This situation is outrageous. Yet where is the outrage? Oh, right, we’ve got those midterm elections coming up. Don’t want to rile your base. Well, now is the time to channel the anger and outrage over this and too many other boneheaded and dangerous policies of the current administration and clean house. Support candidates in your state and other states who stand for a more honest and compassionate government “of the people.” It’s not too late — yet.

Curt Albee

South Strafford

What About Biomethane?

Why aren’t we promoting biomethane as an alternative fuel? It is environmentally friendly, inexpensive and would provide another income source for struggling livestock farmers.

For those who may not be aware, biomethane is also known as renewable natural gas. Instead of being released as a greenhouse gas into the atmosphere, it is natural gas captured from landfills and animal waste. In California, a recent study concluded enough biomethane could be captured to fuel 75 percent of the diesel engines operating in that state. New Hampshire and Vermont do not have nearly the number of trucks as California, but we certainly have a good share of dairy and sheep farms, not to mention landfills, that are currently allowing their methane to flow directly into the atmosphere. This would be a win-win for all concerned. Heavy duty trucks are responsible for about 20 percent of all greenhouse gases released in the US. Natural gas trucks can be purchased today that when powered by biomethane release less greenhouse gases than even electric trucks.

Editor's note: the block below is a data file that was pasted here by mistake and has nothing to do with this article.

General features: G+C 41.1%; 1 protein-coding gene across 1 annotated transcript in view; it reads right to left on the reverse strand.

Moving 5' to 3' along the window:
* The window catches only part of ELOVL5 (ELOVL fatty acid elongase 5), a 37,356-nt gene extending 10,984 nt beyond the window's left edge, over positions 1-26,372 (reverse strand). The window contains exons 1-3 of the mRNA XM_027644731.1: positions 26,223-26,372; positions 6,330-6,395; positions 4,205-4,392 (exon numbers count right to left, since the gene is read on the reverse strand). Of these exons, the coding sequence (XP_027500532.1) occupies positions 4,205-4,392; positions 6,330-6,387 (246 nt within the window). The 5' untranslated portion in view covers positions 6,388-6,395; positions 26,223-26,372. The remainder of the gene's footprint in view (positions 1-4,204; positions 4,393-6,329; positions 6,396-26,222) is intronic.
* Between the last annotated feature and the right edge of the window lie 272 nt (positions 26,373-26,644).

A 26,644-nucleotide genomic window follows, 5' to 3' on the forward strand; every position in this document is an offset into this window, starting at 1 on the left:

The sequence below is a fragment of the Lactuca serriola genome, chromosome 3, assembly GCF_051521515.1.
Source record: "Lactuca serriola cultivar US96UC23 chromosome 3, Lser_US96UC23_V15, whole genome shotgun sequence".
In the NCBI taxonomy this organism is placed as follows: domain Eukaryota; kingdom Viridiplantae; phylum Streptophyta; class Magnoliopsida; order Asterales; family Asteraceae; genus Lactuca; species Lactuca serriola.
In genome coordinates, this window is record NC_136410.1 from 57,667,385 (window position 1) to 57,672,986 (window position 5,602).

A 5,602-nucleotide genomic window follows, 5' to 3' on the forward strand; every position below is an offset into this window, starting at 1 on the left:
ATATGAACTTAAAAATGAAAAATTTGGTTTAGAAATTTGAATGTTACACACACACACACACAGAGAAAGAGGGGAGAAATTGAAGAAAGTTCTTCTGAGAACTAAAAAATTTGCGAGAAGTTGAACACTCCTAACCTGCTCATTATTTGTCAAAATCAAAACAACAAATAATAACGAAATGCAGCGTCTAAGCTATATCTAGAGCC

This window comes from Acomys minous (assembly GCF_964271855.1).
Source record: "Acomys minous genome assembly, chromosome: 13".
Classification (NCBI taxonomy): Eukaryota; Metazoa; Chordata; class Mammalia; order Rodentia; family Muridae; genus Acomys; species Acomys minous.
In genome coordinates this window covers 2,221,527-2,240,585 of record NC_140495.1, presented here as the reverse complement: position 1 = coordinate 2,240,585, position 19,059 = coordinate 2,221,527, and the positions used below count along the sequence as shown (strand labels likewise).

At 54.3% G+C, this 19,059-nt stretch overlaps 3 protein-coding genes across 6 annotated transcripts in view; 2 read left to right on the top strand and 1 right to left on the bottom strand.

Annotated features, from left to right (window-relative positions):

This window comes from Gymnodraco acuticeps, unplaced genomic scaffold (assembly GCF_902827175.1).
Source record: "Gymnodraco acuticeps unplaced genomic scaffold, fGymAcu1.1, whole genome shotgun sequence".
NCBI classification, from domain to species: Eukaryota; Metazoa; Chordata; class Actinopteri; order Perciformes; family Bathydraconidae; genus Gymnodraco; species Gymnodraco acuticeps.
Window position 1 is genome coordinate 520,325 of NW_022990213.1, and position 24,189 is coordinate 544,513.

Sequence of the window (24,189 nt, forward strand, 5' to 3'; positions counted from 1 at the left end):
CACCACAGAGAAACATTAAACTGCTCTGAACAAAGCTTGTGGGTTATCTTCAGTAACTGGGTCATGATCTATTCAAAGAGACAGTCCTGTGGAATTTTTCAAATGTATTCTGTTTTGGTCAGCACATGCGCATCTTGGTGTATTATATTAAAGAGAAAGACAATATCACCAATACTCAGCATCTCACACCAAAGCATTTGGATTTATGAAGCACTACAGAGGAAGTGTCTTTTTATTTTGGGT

Let’s see some leadership from our elected officials promoting the capture and use of biomethane.

David Allen

White River Junction

N.H. Diversity Effort Draws Threats

According to the New Hampshire Union Leader, people who attended a July 26 conference on creating diversity in New Hampshire are receiving all manner of threats, including death threats.

Message to all “white people” out there in the Upper Valley (yes, me included): What are you going to do about this?

Carolyn M. Bardos

Fairlee

Please Cover Up While Breastfeeding

Regarding the recent opinion column on breastfeeding by Katherine Foss (“Breastfeeding Is Under Unwarranted Pressure,” Aug. 3), I believe she went off on a personal soapbox.

No one is attacking the right to breastfeed by saying “cover up.” Breastfeeding is a perfectly natural body function. But so is defecating, and we do that in private. So, go ahead and breastfeed, but if you have the option to cover up, please do so.

Claire Gardner

Newport

Building Consensus Is a Needed Skill

Thanks to the Sunday Valley News and business writer John Lippman for the refreshing article on the changes to the admission criteria at the Tuck School of Business (“Tuck School Changes Admission Criteria to Give ‘Nice’ a Chance,” Aug. 5).

That Tuck values interpersonal skills that help “build consensus in a cooperative environment” over stereotypical “sharp elbow” characteristics is encouraging. Building consensus is an art sorely needed in our world of conflict. Teaching leadership skills that lead to cooperation will be more effective if students already value cooperation over competition and want to help others succeed.

Patricia McGovern

Lebanon